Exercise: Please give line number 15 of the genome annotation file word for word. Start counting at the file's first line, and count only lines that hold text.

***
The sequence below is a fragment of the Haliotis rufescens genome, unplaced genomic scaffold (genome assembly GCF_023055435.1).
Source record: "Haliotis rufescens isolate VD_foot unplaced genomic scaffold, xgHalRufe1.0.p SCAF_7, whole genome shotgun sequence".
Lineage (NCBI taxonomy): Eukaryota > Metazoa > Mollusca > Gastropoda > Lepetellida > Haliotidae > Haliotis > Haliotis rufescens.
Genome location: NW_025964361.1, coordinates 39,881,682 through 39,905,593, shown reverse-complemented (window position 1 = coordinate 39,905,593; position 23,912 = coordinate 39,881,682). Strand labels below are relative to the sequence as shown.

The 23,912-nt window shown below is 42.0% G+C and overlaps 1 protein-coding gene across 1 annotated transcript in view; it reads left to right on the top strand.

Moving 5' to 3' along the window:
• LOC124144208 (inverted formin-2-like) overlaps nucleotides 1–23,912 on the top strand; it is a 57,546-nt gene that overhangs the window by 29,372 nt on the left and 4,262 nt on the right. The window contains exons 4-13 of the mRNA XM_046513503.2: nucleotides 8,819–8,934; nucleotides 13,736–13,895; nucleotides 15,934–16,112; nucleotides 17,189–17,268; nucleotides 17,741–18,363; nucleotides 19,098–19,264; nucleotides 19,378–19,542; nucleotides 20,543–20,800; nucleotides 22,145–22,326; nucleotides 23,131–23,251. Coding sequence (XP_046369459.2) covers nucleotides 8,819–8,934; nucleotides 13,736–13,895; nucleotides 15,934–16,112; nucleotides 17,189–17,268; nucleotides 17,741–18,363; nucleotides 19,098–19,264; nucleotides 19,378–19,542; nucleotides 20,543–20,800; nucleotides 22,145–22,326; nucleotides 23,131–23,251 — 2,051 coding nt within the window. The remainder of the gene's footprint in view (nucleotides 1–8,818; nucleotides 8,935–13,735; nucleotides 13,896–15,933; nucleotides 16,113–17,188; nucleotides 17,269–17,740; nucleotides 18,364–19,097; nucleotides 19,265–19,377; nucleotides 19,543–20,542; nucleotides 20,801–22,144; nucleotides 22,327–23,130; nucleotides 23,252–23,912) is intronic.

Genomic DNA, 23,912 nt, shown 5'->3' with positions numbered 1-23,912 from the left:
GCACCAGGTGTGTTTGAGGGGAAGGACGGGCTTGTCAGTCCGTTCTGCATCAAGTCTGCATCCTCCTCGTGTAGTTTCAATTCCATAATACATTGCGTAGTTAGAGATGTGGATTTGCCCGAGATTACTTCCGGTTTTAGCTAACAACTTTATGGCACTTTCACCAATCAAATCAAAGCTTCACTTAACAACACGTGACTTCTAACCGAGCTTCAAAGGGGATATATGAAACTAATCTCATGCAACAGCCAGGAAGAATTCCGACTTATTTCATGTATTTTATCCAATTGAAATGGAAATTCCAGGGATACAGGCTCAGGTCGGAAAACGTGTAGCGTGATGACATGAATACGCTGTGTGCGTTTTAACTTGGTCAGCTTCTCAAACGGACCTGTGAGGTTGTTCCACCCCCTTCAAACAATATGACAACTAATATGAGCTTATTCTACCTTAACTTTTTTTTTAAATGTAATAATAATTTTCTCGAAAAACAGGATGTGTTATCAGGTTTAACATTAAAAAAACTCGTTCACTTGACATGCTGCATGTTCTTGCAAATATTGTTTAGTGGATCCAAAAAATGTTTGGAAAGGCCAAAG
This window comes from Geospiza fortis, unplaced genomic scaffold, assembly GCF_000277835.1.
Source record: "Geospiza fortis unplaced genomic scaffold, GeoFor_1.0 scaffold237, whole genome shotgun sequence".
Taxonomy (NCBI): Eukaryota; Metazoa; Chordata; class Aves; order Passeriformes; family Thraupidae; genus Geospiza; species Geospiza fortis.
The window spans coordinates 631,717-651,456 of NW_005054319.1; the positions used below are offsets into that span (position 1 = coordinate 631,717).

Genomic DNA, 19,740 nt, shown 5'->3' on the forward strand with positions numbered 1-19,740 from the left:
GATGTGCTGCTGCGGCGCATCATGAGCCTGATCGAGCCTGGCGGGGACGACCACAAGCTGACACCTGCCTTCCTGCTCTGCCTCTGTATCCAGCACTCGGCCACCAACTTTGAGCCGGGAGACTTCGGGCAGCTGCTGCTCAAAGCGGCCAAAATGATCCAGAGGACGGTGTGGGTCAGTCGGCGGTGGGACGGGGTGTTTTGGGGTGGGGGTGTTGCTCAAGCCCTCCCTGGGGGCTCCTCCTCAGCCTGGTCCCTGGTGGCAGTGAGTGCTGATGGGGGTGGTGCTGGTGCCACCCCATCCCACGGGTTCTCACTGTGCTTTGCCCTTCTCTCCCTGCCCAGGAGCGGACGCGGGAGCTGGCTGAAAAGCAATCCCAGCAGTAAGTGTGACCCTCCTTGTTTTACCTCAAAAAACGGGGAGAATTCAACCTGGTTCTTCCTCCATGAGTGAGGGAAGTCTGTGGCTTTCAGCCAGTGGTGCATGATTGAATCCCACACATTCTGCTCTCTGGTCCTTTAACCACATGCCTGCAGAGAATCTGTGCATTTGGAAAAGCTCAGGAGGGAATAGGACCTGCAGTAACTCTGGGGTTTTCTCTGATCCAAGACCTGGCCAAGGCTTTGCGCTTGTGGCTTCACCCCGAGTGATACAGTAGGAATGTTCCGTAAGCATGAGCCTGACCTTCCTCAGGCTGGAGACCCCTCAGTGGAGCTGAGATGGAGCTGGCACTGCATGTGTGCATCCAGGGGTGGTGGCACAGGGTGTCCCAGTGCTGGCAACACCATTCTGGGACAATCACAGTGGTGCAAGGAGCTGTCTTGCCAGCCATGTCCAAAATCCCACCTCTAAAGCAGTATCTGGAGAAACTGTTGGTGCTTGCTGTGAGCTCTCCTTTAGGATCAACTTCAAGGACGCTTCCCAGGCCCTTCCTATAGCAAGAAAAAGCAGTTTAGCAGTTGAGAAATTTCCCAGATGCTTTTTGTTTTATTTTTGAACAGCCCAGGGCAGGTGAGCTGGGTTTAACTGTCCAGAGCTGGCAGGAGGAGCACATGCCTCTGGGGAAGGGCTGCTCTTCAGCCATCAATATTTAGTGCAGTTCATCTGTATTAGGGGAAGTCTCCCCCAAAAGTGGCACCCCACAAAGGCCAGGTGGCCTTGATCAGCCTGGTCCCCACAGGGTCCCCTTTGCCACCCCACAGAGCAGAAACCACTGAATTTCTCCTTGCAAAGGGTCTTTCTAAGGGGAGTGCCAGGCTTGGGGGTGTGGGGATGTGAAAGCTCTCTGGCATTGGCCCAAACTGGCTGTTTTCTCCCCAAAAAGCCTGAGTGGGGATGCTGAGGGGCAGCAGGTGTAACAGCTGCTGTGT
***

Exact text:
GATGTGCTGCTGCGGCGCATCATGAGCCTGATCGAGCCTGGCGGGGACGACCACAAGCTGACACCTGCCTTCCTGCTCTGCCTCTGTATCCAGCACTCGGCCACCAACTTTGAGCCGGGAGACTTCGGGCAGCTGCTGCTCAAAGCGGCCAAAATGATCCAGAGGACGGTGTGGGTCAGTCGGCGGTGGGACGGGGTGTTTTGGGGTGGGGGTGTTGCTCAAGCCCTCCCTGGGGGCTCCTCCTCAGCCTGGTCCCTGGTGGCAGTGAGTGCTGATGGGGGTGGTGCTGGTGCCACCCCATCCCACGGGTTCTCACTGTGCTTTGCCCTTCTCTCCCTGCCCAGGAGCGGACGCGGGAGCTGGCTGAAAAGCAATCCCAGCAGTAAGTGTGACCCTCCTTGTTTTACCTCAAAAAACGGGGAGAATTCAACCTGGTTCTTCCTCCATGAGTGAGGGAAGTCTGTGGCTTTCAGCCAGTGGTGCATGATTGAATCCCACACATTCTGCTCTCTGGTCCTTTAACCACATGCCTGCAGAGAATCTGTGCATTTGGAAAAGCTCAGGAGGGAATAGGACCTGCAGTAACTCTGGGGTTTTCTCTGATCCAAGACCTGGCCAAGGCTTTGCGCTTGTGGCTTCACCCCGAGTGATACAGTAGGAATGTTCCGTAAGCATGAGCCTGACCTTCCTCAGGCTGGAGACCCCTCAGTGGAGCTGAGATGGAGCTGGCACTGCATGTGTGCATCCAGGGGTGGTGGCACAGGGTGTCCCAGTGCTGGCAACACCATTCTGGGACAATCACAGTGGTGCAAGGAGCTGTCTTGCCAGCCATGTCCAAAATCCCACCTCTAAAGCAGTATCTGGAGAAACTGTTGGTGCTTGCTGTGAGCTCTCCTTTAGGATCAACTTCAAGGACGCTTCCCAGGCCCTTCCTATAGCAAGAAAAAGCAGTTTAGCAGTTGAGAAATTTCCCAGATGCTTTTTGTTTTATTTTTGAACAGCCCAGGGCAGGTGAGCTGGGTTTAACTGTCCAGAGCTGGCAGGAGGAGCACATGCCTCTGGGGAAGGGCTGCTCTTCAGCCATCAATATTTAGTGCAGTTCATCTGTATTAGGGGAAGTCTCCCCCAAAAGTGGCACCCCACAAAGGCCAGGTGGCCTTGATCAGCCTGGTCCCCACAGGGTCCCCTTTGCCACCCCACAGAGCAGAAACCACTGAATTTCTCCTTGCAAAGGGTCTTTCTAAGGGGAGTGCCAGGCTTGGGGGTGTGGGGATGTGAAAGCTCTCTGGCATTGGCCCAAACTGGCTGTTTTCTCCCCAAAAAGCCTGAGTGGGGATGCTGAGGGGCAGCAGGTGTAACAGCTGCTGTGT